Industry News, Trends and Technology, and Standards Updates

Alan Weber: Vice President, New Product Innovations

Alan Weber is currently the Vice President, New Product Innovations for Cimetrix Incorporated. Previously he served on the Board of Directors for eight years before joining the company as a full-time employee in 2011. Alan has been a part of the semiconductor and manufacturing automation industries for over 40 years. He holds bachelor’s and master’s degrees in Electrical Engineering from Rice University.
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All You Could Ever Want to Know about Smart Manufacturing – in a Two-Volume Treatise

Posted by Alan Weber: Vice President, New Product Innovations on Aug 26, 2021 1:15:00 PM

A little over 3 years ago, the Elsevier publishing company decided that the topic of Smart Manufacturing had achieved enough global breadth and momentum to warrant in-depth treatment in an edited set of articles. As they researched the domain, they realized that it split neatly into two categories of material: a general set of concepts that are applicable in any industry, and example implementations that are specific to a small set of related industries.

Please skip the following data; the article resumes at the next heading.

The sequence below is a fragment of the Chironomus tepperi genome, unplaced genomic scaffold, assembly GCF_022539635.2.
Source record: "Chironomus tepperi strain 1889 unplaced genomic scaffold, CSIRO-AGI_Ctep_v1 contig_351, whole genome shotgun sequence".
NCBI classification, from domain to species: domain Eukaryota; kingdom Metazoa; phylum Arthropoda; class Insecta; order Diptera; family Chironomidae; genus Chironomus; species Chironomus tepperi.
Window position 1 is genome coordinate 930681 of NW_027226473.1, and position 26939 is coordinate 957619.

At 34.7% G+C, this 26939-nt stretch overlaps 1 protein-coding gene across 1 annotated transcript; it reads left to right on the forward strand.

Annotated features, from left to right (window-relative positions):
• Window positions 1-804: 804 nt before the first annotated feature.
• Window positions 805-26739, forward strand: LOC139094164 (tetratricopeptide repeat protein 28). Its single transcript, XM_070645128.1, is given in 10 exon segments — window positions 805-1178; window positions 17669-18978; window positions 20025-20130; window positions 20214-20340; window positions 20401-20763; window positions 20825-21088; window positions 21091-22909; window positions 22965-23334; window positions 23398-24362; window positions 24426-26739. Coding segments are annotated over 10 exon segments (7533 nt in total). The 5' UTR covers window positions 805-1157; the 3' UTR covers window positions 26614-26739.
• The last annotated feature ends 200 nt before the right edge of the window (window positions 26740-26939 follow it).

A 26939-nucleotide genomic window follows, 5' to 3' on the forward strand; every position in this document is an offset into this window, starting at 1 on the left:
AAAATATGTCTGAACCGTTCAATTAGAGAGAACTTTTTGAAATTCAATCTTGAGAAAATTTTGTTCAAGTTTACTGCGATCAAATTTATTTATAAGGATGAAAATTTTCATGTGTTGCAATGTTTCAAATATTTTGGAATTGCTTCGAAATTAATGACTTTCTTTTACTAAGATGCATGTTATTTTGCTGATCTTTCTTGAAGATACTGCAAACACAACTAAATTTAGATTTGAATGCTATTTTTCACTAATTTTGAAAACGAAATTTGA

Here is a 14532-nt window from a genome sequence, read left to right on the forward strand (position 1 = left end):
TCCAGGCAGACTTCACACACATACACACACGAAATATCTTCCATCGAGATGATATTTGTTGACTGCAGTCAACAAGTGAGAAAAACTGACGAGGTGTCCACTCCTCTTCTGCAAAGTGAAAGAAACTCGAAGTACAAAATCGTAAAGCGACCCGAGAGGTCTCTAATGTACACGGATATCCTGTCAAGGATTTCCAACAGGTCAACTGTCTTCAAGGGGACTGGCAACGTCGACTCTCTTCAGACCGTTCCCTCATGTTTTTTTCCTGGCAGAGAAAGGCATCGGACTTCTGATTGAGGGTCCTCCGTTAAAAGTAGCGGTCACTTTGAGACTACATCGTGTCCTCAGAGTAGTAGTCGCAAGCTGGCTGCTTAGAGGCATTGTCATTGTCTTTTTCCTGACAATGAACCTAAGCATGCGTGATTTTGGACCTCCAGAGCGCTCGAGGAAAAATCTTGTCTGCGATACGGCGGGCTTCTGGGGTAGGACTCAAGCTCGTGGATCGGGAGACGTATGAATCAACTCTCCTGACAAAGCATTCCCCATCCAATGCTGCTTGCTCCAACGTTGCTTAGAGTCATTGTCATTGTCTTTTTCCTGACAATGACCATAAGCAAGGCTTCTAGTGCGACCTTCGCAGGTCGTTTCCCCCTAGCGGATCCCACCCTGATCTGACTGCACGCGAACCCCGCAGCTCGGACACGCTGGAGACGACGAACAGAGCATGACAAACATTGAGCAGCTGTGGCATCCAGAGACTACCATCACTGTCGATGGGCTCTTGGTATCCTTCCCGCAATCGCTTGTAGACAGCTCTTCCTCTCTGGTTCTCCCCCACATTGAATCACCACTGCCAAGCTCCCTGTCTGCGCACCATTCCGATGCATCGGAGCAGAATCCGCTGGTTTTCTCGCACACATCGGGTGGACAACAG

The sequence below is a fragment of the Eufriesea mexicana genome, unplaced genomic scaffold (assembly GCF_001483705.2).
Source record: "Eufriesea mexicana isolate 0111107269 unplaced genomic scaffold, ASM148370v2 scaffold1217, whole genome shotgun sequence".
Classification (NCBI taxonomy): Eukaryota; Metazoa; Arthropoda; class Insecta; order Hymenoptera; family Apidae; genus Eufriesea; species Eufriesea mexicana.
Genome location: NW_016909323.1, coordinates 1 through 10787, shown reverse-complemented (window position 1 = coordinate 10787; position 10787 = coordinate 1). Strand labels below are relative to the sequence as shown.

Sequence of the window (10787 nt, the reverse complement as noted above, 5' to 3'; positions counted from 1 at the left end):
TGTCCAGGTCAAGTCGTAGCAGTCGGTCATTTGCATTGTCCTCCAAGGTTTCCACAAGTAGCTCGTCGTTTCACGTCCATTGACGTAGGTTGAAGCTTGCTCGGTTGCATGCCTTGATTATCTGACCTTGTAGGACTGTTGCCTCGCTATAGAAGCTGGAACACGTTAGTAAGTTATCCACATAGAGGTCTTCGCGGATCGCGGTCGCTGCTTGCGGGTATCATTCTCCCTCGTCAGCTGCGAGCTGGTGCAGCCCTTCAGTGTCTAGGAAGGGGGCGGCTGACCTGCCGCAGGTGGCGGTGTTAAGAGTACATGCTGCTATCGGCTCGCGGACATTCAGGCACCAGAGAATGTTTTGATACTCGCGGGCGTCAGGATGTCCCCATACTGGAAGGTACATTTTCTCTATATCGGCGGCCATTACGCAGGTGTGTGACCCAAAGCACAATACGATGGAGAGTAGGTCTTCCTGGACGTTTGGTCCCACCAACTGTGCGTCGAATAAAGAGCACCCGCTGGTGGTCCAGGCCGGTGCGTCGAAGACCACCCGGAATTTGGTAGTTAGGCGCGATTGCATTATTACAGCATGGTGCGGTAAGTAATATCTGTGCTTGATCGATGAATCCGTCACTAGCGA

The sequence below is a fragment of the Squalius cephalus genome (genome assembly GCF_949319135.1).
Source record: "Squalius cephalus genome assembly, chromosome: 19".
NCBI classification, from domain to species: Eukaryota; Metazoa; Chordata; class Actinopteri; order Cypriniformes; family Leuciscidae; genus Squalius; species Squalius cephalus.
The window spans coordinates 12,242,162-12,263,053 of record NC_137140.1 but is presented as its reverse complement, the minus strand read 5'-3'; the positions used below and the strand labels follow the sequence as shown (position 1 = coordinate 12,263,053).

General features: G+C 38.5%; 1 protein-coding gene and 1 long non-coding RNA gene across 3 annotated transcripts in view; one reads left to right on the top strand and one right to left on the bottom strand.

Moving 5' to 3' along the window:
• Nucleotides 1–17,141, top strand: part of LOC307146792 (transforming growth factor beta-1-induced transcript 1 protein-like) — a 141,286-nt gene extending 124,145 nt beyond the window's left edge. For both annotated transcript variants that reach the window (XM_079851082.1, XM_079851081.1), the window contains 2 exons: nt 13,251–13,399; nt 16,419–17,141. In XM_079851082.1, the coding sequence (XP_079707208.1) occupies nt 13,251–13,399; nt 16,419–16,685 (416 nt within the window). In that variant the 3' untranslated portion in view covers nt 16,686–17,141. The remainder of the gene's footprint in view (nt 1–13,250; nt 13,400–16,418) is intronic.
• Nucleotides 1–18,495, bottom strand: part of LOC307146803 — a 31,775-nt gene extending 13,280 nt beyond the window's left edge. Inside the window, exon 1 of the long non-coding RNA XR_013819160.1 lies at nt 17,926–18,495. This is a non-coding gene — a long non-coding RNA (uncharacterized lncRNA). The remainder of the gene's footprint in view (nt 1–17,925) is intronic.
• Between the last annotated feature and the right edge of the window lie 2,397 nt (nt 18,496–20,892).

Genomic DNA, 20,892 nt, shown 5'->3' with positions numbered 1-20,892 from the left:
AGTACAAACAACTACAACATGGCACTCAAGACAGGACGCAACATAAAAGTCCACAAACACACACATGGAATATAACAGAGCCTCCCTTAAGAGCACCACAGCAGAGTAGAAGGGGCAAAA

The editors then consulted with a number of industrial and academic subject matter experts to subdivide each category into a set of topics, and the Table of Contents for each of the two volumes was born. The results were first published in August 2020, and are available from Elsevier:

  • Volume 1: Concepts and Methods (426 pages) 

    “Research efforts in the past ten years have led to considerable advances in the concepts and methods of smart manufacturing. Smart Manufacturing: Concepts and Methods puts these advances in perspective, showing how process industries can benefit from these new techniques. The book consolidates results developed by leading academic and industrial groups in the area, providing a systematic, comprehensive coverage of conceptual and methodological advances made to date.”

  • Volume 2: Applications and Case Studies (528 pages)